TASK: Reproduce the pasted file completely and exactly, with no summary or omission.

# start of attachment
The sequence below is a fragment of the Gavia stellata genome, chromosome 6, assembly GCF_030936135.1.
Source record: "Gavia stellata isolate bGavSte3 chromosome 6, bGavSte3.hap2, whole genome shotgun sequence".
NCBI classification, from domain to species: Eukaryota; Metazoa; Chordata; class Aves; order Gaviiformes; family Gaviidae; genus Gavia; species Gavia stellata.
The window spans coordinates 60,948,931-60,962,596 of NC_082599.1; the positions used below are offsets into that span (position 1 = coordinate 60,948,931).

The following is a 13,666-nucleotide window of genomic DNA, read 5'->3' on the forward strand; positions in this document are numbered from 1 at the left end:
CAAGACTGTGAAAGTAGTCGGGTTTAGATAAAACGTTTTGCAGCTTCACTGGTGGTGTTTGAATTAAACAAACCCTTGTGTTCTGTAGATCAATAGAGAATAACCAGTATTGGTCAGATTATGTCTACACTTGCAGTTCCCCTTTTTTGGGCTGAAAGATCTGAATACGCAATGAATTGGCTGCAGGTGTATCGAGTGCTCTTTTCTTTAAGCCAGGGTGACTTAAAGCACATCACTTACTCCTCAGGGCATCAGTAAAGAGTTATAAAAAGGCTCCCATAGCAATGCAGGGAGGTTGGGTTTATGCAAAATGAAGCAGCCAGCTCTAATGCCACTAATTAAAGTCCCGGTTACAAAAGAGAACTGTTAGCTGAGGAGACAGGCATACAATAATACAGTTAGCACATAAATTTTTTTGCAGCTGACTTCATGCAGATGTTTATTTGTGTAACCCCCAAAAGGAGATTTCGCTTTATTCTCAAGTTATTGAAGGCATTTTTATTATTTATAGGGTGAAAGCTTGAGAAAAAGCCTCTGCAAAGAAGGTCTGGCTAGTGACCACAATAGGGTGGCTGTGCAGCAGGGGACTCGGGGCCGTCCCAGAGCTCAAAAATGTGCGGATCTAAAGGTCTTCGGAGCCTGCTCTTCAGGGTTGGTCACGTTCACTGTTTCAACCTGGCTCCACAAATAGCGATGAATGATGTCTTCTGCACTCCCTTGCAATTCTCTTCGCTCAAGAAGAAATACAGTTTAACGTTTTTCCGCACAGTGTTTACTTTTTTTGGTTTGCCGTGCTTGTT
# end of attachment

The sequence below is a fragment of the Gavia stellata genome, chromosome 6, assembly GCF_030936135.1.
Source record: "Gavia stellata isolate bGavSte3 chromosome 6, bGavSte3.hap2, whole genome shotgun sequence".
NCBI classification, from domain to species: Eukaryota; Metazoa; Chordata; class Aves; order Gaviiformes; family Gaviidae; genus Gavia; species Gavia stellata.
The window spans coordinates 60,948,931-60,962,596 of NC_082599.1; the positions used below are offsets into that span (position 1 = coordinate 60,948,931).

The following is a 13,666-nucleotide window of genomic DNA, read 5'->3' on the forward strand; positions in this document are numbered from 1 at the left end:
CAAGACTGTGAAAGTAGTCGGGTTTAGATAAAACGTTTTGCAGCTTCACTGGTGGTGTTTGAATTAAACAAACCCTTGTGTTCTGTAGATCAATAGAGAATAACCAGTATTGGTCAGATTATGTCTACACTTGCAGTTCCCCTTTTTTGGGCTGAAAGATCTGAATACGCAATGAATTGGCTGCAGGTGTATCGAGTGCTCTTTTCTTTAAGCCAGGGTGACTTAAAGCACATCACTTACTCCTCAGGGCATCAGTAAAGAGTTATAAAAAGGCTCCCATAGCAATGCAGGGAGGTTGGGTTTATGCAAAATGAAGCAGCCAGCTCTAATGCCACTAATTAAAGTCCCGGTTACAAAAGAGAACTGTTAGCTGAGGAGACAGGCATACAATAATACAGTTAGCACATAAATTTTTTTGCAGCTGACTTCATGCAGATGTTTATTTGTGTAACCCCCAAAAGGAGATTTCGCTTTATTCTCAAGTTATTGAAGGCATTTTTATTATTTATAGGGTGAAAGCTTGAGAAAAAGCCTCTGCAAAGAAGGTCTGGCTAGTGACCACAATAGGGTGGCTGTGCAGCAGGGGACTCGGGGCCGTCCCAGAGCTCAAAAATGTGCGGATCTAAAGGTCTTCGGAGCCTGCTCTTCAGGGTTGGTCACGTTCACTGTTTCAACCTGGCTCCACAAATAGCGATGAATGATGTCTTCTGCACTCCCTTGCAATTCTCTTCGCTCAAGAAGAAATACAGTTTAACGTTTTTCCGCACAGTGTTTACTTTTTTTGGTTTGCCGTGCTTGTT